The first step was to levy new troops and to recall the veterans to the standards. Some of the strongest towns were told off to manufacture arms. New gold and silver were coined at Antioch. All these works were promptly carried out, each in the proper place, by competent officials. Vespasian came and inspected them himself, encouraging good work by his praises and rousing the inefficient rather by example than compulsion, always more ready to see the merits than the faults of his friends. Many were rewarded by receiving commands in the auxiliary forces or posts as imperial agents. [“Procuratio” covers the governorship of an imperial province such as Judaea, the post of financial agent in an imperial province where there was a military governor (“legatus Caesaris”), and the position of collector of imperial taxes in a senatorial province. “Praefectura”, may mean either a command in the auxiliary infantry or the governorship of certain imperial provinces. Here the former seems the more probable sense]
Still more were raised to senatorial rank. They were mostly men of distinction who soon rose high, and with others success atoned for any lack of merit. A donation for the troops had been mentioned by Mucianus in his first speech, but in very guarded terms. Even Vespasian offered for the civil war a lower figure than others gave in time of peace, for he had set his face with admirable firmness against largess to the soldiers, and his army was none the worse for it.
Envoys were dispatched to Parthia and Armenia to secure that the legions, while engaged in the civil war, should not be exposed to attack in the rear. [They would treat with Vologaeses, king of Parthia, and Tiridates of Armenia, and keep an eye on them. This they did with such success that Vologaeses offered Vespasian 40,000 cavalry] It was arranged that Titus should carry on the war in Judaea, while Vespasian held the keys of Egypt.[Alexandria and Pelusium] Against Vitellius it seemed sufficient to send a part of their forces under the command of Mucianus. He would have Vespasian’s name behind him and the irresistible force of destiny. Letters were written to all the armies and their generals with instructions that they should try to win over those of the Guards who were hostile to Vitellius by promising them renewal of service.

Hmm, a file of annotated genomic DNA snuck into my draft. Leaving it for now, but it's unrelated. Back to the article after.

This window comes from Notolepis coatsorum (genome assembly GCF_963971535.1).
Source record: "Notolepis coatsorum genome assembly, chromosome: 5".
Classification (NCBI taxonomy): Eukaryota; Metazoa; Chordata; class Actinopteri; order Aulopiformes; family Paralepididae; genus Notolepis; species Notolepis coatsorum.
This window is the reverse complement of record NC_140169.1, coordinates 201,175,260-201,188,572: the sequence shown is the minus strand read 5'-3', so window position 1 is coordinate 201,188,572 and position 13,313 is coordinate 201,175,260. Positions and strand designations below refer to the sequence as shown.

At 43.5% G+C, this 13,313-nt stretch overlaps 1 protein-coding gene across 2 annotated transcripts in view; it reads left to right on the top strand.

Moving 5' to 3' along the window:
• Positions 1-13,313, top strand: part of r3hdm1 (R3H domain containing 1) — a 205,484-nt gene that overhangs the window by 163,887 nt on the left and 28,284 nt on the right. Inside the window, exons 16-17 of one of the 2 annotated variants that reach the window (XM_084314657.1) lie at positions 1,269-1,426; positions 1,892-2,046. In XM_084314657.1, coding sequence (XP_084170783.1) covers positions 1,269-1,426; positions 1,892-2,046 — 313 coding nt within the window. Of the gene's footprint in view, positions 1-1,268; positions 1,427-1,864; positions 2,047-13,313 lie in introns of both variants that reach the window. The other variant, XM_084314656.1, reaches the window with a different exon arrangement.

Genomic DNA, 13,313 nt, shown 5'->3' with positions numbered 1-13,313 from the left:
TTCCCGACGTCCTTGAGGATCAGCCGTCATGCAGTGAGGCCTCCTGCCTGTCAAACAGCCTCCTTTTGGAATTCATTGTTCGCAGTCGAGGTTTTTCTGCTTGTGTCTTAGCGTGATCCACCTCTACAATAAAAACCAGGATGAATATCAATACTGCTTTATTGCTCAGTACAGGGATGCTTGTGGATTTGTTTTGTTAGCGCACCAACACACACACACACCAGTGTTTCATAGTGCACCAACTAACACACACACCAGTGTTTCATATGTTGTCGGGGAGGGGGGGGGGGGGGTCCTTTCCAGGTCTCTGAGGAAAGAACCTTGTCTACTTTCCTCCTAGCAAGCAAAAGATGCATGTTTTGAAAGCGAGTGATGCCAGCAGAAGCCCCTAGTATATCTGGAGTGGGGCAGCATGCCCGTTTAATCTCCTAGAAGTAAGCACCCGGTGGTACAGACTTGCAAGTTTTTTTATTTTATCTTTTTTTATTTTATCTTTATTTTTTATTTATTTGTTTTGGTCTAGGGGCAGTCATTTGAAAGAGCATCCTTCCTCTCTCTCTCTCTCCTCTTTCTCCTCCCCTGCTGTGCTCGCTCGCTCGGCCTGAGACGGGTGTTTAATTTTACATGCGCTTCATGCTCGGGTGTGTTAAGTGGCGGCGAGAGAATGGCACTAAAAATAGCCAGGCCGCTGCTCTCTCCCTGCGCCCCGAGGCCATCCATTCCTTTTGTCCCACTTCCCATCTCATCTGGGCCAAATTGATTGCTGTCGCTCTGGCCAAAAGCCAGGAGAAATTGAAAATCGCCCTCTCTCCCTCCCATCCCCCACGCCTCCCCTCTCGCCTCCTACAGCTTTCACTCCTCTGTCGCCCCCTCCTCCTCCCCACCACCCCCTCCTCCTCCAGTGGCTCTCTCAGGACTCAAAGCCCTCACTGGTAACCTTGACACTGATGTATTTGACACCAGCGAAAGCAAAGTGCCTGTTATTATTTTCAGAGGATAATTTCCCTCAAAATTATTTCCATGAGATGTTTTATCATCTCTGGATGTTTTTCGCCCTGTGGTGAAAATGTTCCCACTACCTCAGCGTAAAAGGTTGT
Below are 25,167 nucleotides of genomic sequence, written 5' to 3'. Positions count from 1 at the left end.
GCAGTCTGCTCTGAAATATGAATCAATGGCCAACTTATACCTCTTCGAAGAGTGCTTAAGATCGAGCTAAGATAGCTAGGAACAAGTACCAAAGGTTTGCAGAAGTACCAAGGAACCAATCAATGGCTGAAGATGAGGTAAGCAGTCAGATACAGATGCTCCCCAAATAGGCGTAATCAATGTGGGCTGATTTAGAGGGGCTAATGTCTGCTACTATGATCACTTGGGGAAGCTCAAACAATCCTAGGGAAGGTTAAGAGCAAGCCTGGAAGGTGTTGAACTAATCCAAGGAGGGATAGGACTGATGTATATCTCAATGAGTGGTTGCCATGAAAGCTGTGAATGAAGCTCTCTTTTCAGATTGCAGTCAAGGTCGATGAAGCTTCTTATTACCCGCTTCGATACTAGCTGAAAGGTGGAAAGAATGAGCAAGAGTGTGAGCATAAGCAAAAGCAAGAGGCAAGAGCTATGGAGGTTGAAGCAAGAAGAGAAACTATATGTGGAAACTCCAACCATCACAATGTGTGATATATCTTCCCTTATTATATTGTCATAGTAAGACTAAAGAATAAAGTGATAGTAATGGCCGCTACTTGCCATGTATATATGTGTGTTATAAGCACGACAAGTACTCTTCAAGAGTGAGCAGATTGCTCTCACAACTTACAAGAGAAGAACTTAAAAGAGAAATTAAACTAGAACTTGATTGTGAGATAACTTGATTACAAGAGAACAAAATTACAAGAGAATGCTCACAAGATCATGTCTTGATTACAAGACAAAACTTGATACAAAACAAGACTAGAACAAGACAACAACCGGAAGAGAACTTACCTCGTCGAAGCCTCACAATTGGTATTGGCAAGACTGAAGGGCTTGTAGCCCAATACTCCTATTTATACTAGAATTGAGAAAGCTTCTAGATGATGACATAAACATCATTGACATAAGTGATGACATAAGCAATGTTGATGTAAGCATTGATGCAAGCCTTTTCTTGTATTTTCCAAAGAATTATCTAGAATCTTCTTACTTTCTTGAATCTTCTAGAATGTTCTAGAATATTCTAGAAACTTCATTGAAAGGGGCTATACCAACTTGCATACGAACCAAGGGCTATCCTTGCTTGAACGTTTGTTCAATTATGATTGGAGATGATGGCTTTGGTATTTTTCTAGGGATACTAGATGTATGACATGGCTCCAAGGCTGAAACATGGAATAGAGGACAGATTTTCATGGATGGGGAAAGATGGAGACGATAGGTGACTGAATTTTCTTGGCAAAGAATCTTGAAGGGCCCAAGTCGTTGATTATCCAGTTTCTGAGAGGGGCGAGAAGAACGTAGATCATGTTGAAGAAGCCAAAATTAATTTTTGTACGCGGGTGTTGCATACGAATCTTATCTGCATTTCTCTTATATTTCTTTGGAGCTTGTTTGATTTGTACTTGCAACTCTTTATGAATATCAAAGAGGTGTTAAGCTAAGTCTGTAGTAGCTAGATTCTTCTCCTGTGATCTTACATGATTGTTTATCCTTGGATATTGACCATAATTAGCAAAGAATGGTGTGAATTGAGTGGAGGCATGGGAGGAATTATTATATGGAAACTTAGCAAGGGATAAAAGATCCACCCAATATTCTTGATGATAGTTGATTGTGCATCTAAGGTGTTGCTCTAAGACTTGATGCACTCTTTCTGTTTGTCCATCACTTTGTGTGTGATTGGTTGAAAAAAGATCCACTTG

Meanwhile, Mucianus, who acted the part more of a partner than a subordinate, moved forward without the encumbrance of baggage, neither marching so slowly as to look like holding back, nor so rapidly as not to allow time for rumours to spread. He realized that his force was small, and that the less people saw the more they would believe of it. However, he had a solid column following in support, composed of the Sixth legion and some picked detachments numbering 13,000 men. [i.e. besides the Sixth Ferrata he had detachments from the other two legions in Syria, and from the three in Judaea] He had ordered the fleet to move from Pontus to Byzantium, for he was half-minded to leave Moesia and with his whole force to hold Dyrrachium, at the same time using his fleet to dominate the Italian sea. He would thus secure Greece and Asia in his rear, which would otherwise be at the mercy of Vitellius, unless furnished with troops. Vitellius also would himself be in doubt what points of the Italian coast to defend, if Mucianus with his ships threatened both Brundisium and Tarentum and the whole coastline of Calabria and Lucania.